Figure 1. The lifecycle of Babesia spp. The lifecycle takes place in ticks (A) and vertebrates (B). Asexual reproduction is carried out in vertebrates: it begins when the infected tick feeds on the host and inoculates the infective phase of Babesia, the sporozoites (1). Sporozoites travel through bloodstream and invade red blood cells (RBCs) (2); once inside the RBCs, sporozoites become a trophozoite (3). Later, the merogony phase occurs, resulting in two or more merozoites (4), merozoites lyse the infected RCBs and continue invading new RBCs—some merozoites mature and turn into pre-gametocytes (beginning the gamogony phase). When ticks suck blood, healthy and parasitized RBCs are ingested, the pre-gametocytes present in RBCs develop into extracellular gametocytes (5), there is a fusion of male and female gametocytes and the ookinete is formed (6). The ookinete, also known as motile zygote, invades the intestinal cells of the tick helped by its arrowhead (7), and a meiotic division occurs giving rise to the kinetes. Kinetes travel through hemolymph and invade other tick tissues including ovaries and embryos in adult female ticks (8) and disseminate to salivary glands, where they develop into sporoblasts. The sporoblast remains inactive in salivary glands until it transforms into sporozoites (sporogony phase) (9), repeating the cycle when sporozoites are newly released to the mammalian bloodstream.

Different tests have been designed for the detection of Babesia spp. in its invertebrate and vertebrate host, based on microscopy, molecular and serological techniques, either for direct or indirect detection of the parasite. Babesia parasites can be detected by microscopy visualization in samples such as tick tissues (hemolymph, salivary gland, midgut, etc.) and host blood smears, although its use for clinical diagnosis is only suitable in symptomatic cases during the acute phases of the disease. The main drawback of this technique is the need for a qualified operator to find Babesia parasites due low levels of parasites present in the sample and, besides, who can discern between species. Molecular tools have shown high values of specificity and sensitivity, mainly PCR assays in its different formats such as conventional, hemi-nested and nested PCR. These assays are commonly followed by sequencing of PCR products obtained by sequence analysis, and most recently, by phylogenetic analysis. Other variants frequently used for this assay are PCR-RFLP, qPCR and RT-PCR. The LAMP and RAP assays are detection methods also based on the molecular identification and have been implemented to Babesia detection, but mostly in its invertebrate host. Whereas, the serological methods implemented in vertebrate hosts include: Indirect Fluorescent Antibody Test (IFAT), Enzyme-Linked Immunosorbent Assay (ELISA), Complement Fixation Test (CFT) and Immunochromatography Test (ICT) [23][24][25][26][27][28][29][30].

The identification of Babesia in its vector tick is necessary to acquire more knowledge on the host–Babesia–vector interactions. Additionally, the detection of Babesia parasites is required to determine the prevalence of these protozoa in the different tick species and tick stages, helping to know the transmission capacity of Babesia parasites, either during the transstadial or the transovarial transmission development. Likewise, planning and development of epidemiological surveys that allow to identify the probability of babesiosis outbreaks will in turn serve to perform successful strategies to prevent and control the pathogens and the diseases they cause. Recently, some Babesia species have been identified in ticks other than those commonly known as being its main vector; furthermore, recent climate change is a new factor to be considered for monitoring ticks, due to the presence of ticks in regions previously reported as tick-free, increasing the possibility for tick-borne disease outbreaks, including babesiosis.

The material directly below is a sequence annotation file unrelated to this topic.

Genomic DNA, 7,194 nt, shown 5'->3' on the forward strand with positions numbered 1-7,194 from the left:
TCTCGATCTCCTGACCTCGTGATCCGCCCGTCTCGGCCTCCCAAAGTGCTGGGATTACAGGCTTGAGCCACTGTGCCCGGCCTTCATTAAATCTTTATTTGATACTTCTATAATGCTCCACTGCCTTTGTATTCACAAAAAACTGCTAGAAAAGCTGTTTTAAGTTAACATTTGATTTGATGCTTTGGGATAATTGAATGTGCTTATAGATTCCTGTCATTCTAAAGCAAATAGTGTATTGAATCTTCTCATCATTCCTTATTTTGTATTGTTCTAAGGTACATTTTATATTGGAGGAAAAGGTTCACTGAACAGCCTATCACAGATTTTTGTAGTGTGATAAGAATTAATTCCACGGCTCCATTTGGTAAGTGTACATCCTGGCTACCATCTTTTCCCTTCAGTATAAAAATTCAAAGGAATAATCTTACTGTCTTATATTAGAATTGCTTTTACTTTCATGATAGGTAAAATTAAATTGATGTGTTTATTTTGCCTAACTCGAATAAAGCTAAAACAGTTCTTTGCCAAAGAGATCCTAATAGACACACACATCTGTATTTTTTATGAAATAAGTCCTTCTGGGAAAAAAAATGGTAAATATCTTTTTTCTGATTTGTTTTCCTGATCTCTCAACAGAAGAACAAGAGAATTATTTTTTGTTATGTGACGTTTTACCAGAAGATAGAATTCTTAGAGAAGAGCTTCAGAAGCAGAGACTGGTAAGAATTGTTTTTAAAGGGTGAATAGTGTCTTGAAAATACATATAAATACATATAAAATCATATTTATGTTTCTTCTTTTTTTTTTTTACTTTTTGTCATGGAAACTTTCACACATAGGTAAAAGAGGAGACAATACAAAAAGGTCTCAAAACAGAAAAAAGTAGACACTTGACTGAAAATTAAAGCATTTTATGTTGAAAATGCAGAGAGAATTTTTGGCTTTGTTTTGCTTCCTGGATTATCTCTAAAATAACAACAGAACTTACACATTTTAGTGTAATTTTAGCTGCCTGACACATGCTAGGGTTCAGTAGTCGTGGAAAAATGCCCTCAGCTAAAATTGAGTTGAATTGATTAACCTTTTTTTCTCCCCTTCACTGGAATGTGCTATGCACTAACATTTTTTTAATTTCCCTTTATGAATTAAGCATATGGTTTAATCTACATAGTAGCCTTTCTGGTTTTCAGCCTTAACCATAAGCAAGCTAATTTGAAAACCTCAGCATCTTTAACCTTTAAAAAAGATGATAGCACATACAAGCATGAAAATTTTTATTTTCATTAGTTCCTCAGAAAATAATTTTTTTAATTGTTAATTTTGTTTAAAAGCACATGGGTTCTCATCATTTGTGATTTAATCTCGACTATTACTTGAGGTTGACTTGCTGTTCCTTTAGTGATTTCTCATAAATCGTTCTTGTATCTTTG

2. Detection Methods for Babesia Identification

Several detection methods are used for Babesia spp. identification in ticks, these include mainly molecular and microscopical tools. For the detection of Babesia parasites DNA in the various tick species and different tick stages, several authors have decided to pool various amounts of eggs, larvae or nymphs, and even adult ticks (male or female), and then take the pools as a single sample. In general, pooled ticks either belong to the progeny of the same adult female or are collected from the same animal during sampling. Pooling is recommended to obtain a greater quantity of DNA that would allow the identification of Babesia DNA. Whereas, for the microscopic detection with the hemolymph test, only the hemolymph present in one of the tick legs is utilized to search for kinetes, although the presence of kinetes can also be determined in tick egg masses. The Babesia parasites considered in this review will be approached based on the host mammal they infect and according to the detection methods used. In Table 1, the different Babesia species are tabulated according to their principal tick-vectors, regarding their geographical distribution and the detection methods utilized for its identification in tick samples. Additionally, the primers sequences used in the cited studies are summarized in Table 2, along with the identification of the target genes and the expected amplicon lengths.

Table 1. Overview of Babesia species detected in Ixodidae ticks referenced in this study and the detection methods used.

Table 2. PCR oligonucleotide sequences used for detection of various Babesia species in the tick-vector reported in different studies. The identity of Babesia parasites amplified with non-specific primers was confirmed through sequence analysis.

ND: data not defined; RE: Restriction enzyme.

2.1. Bovine Babesiosis